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Did you know that Brooklyn was once home to 48 breweries or that 10 percent of the nation's beer was made in the borough? Join David Naczycz and Cindy VandenBosch of Urban Oyster for an entertaining, in-depth look at how beer has played a pivotal role in the history of Brooklyn. A beer and cheese reception precedes the event at 6:30 PM.
***Please note that all 45 seats have already been reserved for this program***
If you'd like to place your name on a waiting list please call: 718.230.2723
The program will take place in the Brooklyn Collection's Reserve Room.
As the school year comes to a close, I find myself weeding through the many notes I have accrued while planning student projects this year. Most projects were based on topics that were familiar to me. But in some cases I had to become an "expert" on a new field. Such was the case with what become known as "the oyster project."
IS 14 in Sheepshead Bay received a special grant this year that required them to create a multi-disciplinary curriculum focused on the local marine environment. So when I came to them in the fall, they were desperate to connect the required history project to Sheepshead Bay's waterfront. The teachers were thinking oysters. The students were already reading excerpts from Mark Kurlansky's The Big Oyster. I knew Kurlansky's book well (it's worth a read!), but I also knew that it was heavily focused on Manhattan.
Oyster businesses certainly existed in Brooklyn, but how to tell their story? Manhattan was indeed the hub of the industry, particularly in the consumption department. And there is far more archival information on the oysters of Manhattan than of Brooklyn. But, after some diligent hunting, I managed to dig up (pun intended) some oysters in the Brooklyn Collection.
Because the height of the industry was in the 19th century, the Eagle was an invaluable source. Article upon article discussed the startling quantities of oysters available to Brooklynites. An 1896 article with the subtitle "Cheap Sea Food for Brooklyn" stated that the New York State Fish Commissioner aimed to supply 50,000 oysters a day to Brooklyn. 3,000 men in New York City and Brooklyn were employed in "the business of raising and buying and selling shell fish." The State Commission granted parcels of underwater oystering land in Jamaica Bay to Brooklynites at the price of 25 cents per acre for fifteen years.
In 1870, you could buy one hundred raw oysters for $1.00. As late as 1901, the price remained the same in some markets. The 1900 Brooklyn Borough Business Directory listed 23 different oyster dealers - including Lundy Brothers on Emmons Avenue near East 23rd Street. Lundy's, as many of you know, went on to be one of the staples of Brooklyn seafood cuisine.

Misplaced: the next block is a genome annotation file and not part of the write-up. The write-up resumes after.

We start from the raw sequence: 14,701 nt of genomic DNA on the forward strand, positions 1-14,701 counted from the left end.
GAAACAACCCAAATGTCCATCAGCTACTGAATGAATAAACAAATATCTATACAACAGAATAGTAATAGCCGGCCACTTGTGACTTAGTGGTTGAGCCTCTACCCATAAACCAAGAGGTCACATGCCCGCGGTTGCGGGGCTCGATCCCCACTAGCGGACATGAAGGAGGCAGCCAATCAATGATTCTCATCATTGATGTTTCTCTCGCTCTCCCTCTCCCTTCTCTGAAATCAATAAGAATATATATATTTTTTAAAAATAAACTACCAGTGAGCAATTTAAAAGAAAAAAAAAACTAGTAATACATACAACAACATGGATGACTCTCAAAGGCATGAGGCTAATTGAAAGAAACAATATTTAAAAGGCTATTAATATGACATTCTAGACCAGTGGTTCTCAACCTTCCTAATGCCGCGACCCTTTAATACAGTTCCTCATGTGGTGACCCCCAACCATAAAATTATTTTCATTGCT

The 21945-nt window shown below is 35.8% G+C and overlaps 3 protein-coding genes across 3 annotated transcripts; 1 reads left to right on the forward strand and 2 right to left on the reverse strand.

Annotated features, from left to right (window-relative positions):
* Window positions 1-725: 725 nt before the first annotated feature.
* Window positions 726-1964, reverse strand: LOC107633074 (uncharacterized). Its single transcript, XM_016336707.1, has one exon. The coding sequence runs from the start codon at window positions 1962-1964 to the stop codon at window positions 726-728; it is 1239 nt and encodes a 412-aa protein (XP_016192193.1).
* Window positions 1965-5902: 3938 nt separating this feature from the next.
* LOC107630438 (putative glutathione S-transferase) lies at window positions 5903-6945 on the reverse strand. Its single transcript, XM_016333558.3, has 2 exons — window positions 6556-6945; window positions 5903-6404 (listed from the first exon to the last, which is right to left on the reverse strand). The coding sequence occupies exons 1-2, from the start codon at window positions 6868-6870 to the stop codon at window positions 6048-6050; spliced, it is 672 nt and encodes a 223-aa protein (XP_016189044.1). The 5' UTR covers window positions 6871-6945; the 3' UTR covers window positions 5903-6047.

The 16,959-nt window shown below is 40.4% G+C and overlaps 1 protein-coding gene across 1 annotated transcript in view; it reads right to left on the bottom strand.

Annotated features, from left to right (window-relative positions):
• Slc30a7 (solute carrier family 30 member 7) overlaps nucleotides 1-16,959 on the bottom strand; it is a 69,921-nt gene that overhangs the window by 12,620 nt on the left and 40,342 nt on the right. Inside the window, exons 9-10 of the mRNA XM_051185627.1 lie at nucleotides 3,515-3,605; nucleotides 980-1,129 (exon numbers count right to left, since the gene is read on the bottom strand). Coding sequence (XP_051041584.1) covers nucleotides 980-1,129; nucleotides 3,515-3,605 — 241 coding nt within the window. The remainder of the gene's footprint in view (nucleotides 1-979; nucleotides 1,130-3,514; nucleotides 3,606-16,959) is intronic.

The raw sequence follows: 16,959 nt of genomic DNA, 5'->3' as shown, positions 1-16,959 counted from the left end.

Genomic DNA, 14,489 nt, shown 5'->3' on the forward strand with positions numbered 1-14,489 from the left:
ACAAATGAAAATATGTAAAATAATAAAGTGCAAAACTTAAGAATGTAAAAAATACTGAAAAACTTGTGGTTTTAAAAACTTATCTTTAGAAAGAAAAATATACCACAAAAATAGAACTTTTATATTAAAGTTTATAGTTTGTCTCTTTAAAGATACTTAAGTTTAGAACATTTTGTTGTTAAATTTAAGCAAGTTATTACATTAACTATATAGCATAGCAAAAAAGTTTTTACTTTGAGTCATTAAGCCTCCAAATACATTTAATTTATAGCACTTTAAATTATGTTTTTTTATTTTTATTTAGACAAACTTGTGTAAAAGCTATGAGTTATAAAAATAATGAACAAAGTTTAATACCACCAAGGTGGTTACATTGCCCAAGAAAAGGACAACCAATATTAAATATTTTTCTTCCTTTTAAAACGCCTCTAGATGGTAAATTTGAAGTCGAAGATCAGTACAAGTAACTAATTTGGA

The oystering business was so lucrative that oyster theft and illegal farming (the common term for digging up oysters) was a rampant problem. By 1886, the Flatlands Oyster Protective Assocation (later the Brooklyn Oyster Protective Association) regulated and organized the planters and harvesters of oysters. In 1895, the owners of oyster beds near Gravesend, Canarsie and Sheepshead Bay claimed that individuals were trespassing upon and stealing from their oyster beds. In 1896, the police comissioner of Brooklyn took "the oysterman under his protecton" and issued a boat patrol of the oyster waters.
While I could not find any images of oyster businesses in Brooklyn, these images of processing plants on Long Island (taken later in the 1930s) gave students an idea of what types of structures would have been in Sheepshead Bay during the height of the oystering.
Early signs of over-fishing and pollution (the downfall of all fishing in New York Harbor) can be seen during the height of oystering. An 1896 Eagle article complains that garbage is being dumped into the areas around Sheepshead Bay, Jamaica Bay, Canarsie and Flatlands - all of which relied on oystering and other seafood industries. By the early 20th century, oyster farming in Brooklyn was at an end.
In the past few years, the oyster has enjoyed a comeback in the Brooklyn culinary scene, but our "local" oysters are now from Long Island. We still can't eat Brooklyn oysters, but we are starting to see their return to the harbor. Just this month, the non-profit Plant-a-Fish worked with a group of Bushwick high schoolers to plant a new oyster bed in New York Harbor. There's hope for our Brooklyn bivalves yet! (Come to think of it, Brooklyn Bivalves might be a good name for our new basketball team...)
And so, armed with a wealth of unexpected archival materials, I managed to create the project on Brooklyn oysters that I had originally thought impossible. In fact, I quite enjoyed it! If only it were oyster season - I'd go out and celebrate with a few delicious halfshells.
Like the Shriners mentioned some time ago in Brooklynology, the Loyal Order of the Moose has long had a presence in Brooklyn, raising money for good causes while promoting pleasant social intercourse among its members. Founded in 1888 by Dr John Henry Wilson, who admired the way the moose protected the young and old of its species, the Order was originally nothing more than a social club. But according to its web site, it soon began using membership dues to offer benefits to members in need, providing "security and protection for a largely working class membership."
Relatively obscure among fraternal organizations, in the early 20th century the Order was one among a loopy constellation of inventively named clubs: The Ancient Order of Gleaners; Daughters of the Nile; Fraternal Order of Orioles; Improved Order of Heptasophs; Independent Order of True Friends; League of Elect Surds; Order of Owls; Tribe of Ben Hur; Woodmen of the World; and my favorite: Mystic Order Veiled Prophets of the Enchanted Realm. Among that company, the "Loyal Order of the Moose" seems tame but solid and imbued with considerable staying power.
The Order's "Temple" at 482 Franklin Ave was not the only one in Brooklyn. The 1929 Eagle Almanac also lists the Coney Island Lodge at 553 Neptune Ave, and the Bay Ridge Lodge at 1223 78th Street. Nationwide the Order counted 674,630 members that year, although its numbers fell rapidly during the Depression. In 1953 a new Brooklyn clubhouse was dedicated at 7709 18th Avenue, with celebrations that included a rabbi, a Catholic priest and a Protestant pastor, reflecting the ecumenicism of the organization.
While the hearts of the Moose were most definitely in the right place, their giving during the 1950s reflected the tobacco-addicted habits of the era. In fact the Veterans of Fort Hamilton Hospital were particularly favored as the recipients of thousands of Moose donations. In the picture above, disabled veteran Arthur A. Hofsahs is likely rendered yet more disabled by a gift of cigarettes from the basket of the Loyal Lady in the armband.